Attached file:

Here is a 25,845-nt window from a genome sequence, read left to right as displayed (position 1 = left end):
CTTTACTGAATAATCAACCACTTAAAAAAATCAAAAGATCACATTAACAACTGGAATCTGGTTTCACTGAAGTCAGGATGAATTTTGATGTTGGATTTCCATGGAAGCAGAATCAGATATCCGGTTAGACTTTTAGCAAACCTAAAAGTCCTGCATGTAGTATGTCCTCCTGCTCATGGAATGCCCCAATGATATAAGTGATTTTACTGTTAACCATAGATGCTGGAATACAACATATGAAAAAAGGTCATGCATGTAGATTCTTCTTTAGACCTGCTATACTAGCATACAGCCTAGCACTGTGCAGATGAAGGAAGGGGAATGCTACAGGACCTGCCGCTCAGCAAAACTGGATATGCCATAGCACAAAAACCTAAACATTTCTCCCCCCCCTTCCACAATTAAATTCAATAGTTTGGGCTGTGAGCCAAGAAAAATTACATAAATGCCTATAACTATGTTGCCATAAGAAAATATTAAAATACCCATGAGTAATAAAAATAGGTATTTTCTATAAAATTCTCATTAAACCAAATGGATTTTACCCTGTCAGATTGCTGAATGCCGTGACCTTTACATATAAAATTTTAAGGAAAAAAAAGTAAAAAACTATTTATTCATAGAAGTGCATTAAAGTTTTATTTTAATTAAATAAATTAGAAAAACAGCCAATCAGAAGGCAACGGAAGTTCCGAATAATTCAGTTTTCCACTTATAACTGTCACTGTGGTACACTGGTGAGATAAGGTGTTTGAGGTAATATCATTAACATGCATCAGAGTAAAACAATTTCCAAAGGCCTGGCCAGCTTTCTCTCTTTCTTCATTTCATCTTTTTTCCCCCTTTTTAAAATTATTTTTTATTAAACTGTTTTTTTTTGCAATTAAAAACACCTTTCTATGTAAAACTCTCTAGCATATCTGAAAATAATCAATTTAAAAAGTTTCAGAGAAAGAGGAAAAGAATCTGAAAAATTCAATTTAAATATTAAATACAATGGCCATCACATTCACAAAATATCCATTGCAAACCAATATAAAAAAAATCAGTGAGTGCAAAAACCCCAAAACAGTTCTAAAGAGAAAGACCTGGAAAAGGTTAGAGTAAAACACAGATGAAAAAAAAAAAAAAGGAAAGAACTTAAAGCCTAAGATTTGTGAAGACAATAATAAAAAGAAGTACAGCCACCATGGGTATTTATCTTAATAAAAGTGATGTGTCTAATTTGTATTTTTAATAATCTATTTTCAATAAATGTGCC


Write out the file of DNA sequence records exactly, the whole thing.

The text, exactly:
Here is a 25,845-nt window from a genome sequence, read left to right as displayed (position 1 = left end):
CTTTACTGAATAATCAACCACTTAAAAAAATCAAAAGATCACATTAACAACTGGAATCTGGTTTCACTGAAGTCAGGATGAATTTTGATGTTGGATTTCCATGGAAGCAGAATCAGATATCCGGTTAGACTTTTAGCAAACCTAAAAGTCCTGCATGTAGTATGTCCTCCTGCTCATGGAATGCCCCAATGATATAAGTGATTTTACTGTTAACCATAGATGCTGGAATACAACATATGAAAAAAGGTCATGCATGTAGATTCTTCTTTAGACCTGCTATACTAGCATACAGCCTAGCACTGTGCAGATGAAGGAAGGGGAATGCTACAGGACCTGCCGCTCAGCAAAACTGGATATGCCATAGCACAAAAACCTAAACATTTCTCCCCCCCCTTCCACAATTAAATTCAATAGTTTGGGCTGTGAGCCAAGAAAAATTACATAAATGCCTATAACTATGTTGCCATAAGAAAATATTAAAATACCCATGAGTAATAAAAATAGGTATTTTCTATAAAATTCTCATTAAACCAAATGGATTTTACCCTGTCAGATTGCTGAATGCCGTGACCTTTACATATAAAATTTTAAGGAAAAAAAAGTAAAAAACTATTTATTCATAGAAGTGCATTAAAGTTTTATTTTAATTAAATAAATTAGAAAAACAGCCAATCAGAAGGCAACGGAAGTTCCGAATAATTCAGTTTTCCACTTATAACTGTCACTGTGGTACACTGGTGAGATAAGGTGTTTGAGGTAATATCATTAACATGCATCAGAGTAAAACAATTTCCAAAGGCCTGGCCAGCTTTCTCTCTTTCTTCATTTCATCTTTTTTCCCCCTTTTTAAAATTATTTTTTATTAAACTGTTTTTTTTTGCAATTAAAAACACCTTTCTATGTAAAACTCTCTAGCATATCTGAAAATAATCAATTTAAAAAGTTTCAGAGAAAGAGGAAAAGAATCTGAAAAATTCAATTTAAATATTAAATACAATGGCCATCACATTCACAAAATATCCATTGCAAACCAATATAAAAAAAATCAGTGAGTGCAAAAACCCCAAAACAGTTCTAAAGAGAAAGACCTGGAAAAGGTTAGAGTAAAACACAGATGAAAAAAAAAAAAAAGGAAAGAACTTAAAGCCTAAGATTTGTGAAGACAATAATAAAAAGAAGTACAGCCACCATGGGTATTTATCTTAATAAAAGTGATGTGTCTAATTTGTATTTTTAATAATCTATTTTCAATAAATGTGCC